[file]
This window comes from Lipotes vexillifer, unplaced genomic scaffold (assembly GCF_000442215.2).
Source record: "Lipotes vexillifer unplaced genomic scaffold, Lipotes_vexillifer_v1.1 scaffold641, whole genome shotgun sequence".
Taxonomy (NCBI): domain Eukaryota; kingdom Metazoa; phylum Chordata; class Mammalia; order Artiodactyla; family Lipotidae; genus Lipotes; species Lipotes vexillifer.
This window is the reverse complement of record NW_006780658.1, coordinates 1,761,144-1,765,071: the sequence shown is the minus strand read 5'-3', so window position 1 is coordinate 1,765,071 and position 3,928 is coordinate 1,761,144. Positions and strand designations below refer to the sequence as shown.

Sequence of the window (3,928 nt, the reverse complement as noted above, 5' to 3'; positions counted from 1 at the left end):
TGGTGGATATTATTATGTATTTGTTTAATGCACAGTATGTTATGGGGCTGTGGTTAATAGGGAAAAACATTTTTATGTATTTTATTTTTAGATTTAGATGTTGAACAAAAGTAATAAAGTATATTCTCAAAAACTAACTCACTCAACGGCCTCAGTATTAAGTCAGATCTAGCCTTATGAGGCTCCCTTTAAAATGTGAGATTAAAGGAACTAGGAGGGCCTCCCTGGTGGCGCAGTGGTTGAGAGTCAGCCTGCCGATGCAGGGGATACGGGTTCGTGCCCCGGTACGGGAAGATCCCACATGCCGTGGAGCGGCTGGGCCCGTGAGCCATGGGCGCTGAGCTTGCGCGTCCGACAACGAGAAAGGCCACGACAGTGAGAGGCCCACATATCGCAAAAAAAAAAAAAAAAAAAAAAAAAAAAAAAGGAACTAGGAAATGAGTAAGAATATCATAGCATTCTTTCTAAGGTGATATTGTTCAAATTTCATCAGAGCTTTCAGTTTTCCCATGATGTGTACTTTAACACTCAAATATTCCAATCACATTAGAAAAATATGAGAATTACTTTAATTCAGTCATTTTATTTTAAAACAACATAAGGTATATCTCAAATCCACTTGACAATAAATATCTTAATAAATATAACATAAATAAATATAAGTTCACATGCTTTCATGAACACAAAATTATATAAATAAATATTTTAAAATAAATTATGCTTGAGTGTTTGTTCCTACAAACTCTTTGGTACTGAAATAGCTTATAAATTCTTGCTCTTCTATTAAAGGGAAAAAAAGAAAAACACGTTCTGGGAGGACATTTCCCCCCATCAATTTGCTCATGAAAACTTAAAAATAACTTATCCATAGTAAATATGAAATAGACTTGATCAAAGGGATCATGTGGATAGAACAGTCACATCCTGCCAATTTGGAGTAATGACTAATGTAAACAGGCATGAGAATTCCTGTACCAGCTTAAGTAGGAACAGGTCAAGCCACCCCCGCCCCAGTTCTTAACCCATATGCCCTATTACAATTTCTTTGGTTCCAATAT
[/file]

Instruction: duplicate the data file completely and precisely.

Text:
This window comes from Lipotes vexillifer, unplaced genomic scaffold (assembly GCF_000442215.2).
Source record: "Lipotes vexillifer unplaced genomic scaffold, Lipotes_vexillifer_v1.1 scaffold641, whole genome shotgun sequence".
Taxonomy (NCBI): domain Eukaryota; kingdom Metazoa; phylum Chordata; class Mammalia; order Artiodactyla; family Lipotidae; genus Lipotes; species Lipotes vexillifer.
This window is the reverse complement of record NW_006780658.1, coordinates 1,761,144-1,765,071: the sequence shown is the minus strand read 5'-3', so window position 1 is coordinate 1,765,071 and position 3,928 is coordinate 1,761,144. Positions and strand designations below refer to the sequence as shown.

Sequence of the window (3,928 nt, the reverse complement as noted above, 5' to 3'; positions counted from 1 at the left end):
TGGTGGATATTATTATGTATTTGTTTAATGCACAGTATGTTATGGGGCTGTGGTTAATAGGGAAAAACATTTTTATGTATTTTATTTTTAGATTTAGATGTTGAACAAAAGTAATAAAGTATATTCTCAAAAACTAACTCACTCAACGGCCTCAGTATTAAGTCAGATCTAGCCTTATGAGGCTCCCTTTAAAATGTGAGATTAAAGGAACTAGGAGGGCCTCCCTGGTGGCGCAGTGGTTGAGAGTCAGCCTGCCGATGCAGGGGATACGGGTTCGTGCCCCGGTACGGGAAGATCCCACATGCCGTGGAGCGGCTGGGCCCGTGAGCCATGGGCGCTGAGCTTGCGCGTCCGACAACGAGAAAGGCCACGACAGTGAGAGGCCCACATATCGCAAAAAAAAAAAAAAAAAAAAAAAAAAAAAAAGGAACTAGGAAATGAGTAAGAATATCATAGCATTCTTTCTAAGGTGATATTGTTCAAATTTCATCAGAGCTTTCAGTTTTCCCATGATGTGTACTTTAACACTCAAATATTCCAATCACATTAGAAAAATATGAGAATTACTTTAATTCAGTCATTTTATTTTAAAACAACATAAGGTATATCTCAAATCCACTTGACAATAAATATCTTAATAAATATAACATAAATAAATATAAGTTCACATGCTTTCATGAACACAAAATTATATAAATAAATATTTTAAAATAAATTATGCTTGAGTGTTTGTTCCTACAAACTCTTTGGTACTGAAATAGCTTATAAATTCTTGCTCTTCTATTAAAGGGAAAAAAAGAAAAACACGTTCTGGGAGGACATTTCCCCCCATCAATTTGCTCATGAAAACTTAAAAATAACTTATCCATAGTAAATATGAAATAGACTTGATCAAAGGGATCATGTGGATAGAACAGTCACATCCTGCCAATTTGGAGTAATGACTAATGTAAACAGGCATGAGAATTCCTGTACCAGCTTAAGTAGGAACAGGTCAAGCCACCCCCGCCCCAGTTCTTAACCCATATGCCCTATTACAATTTCTTTGGTTCCAATAT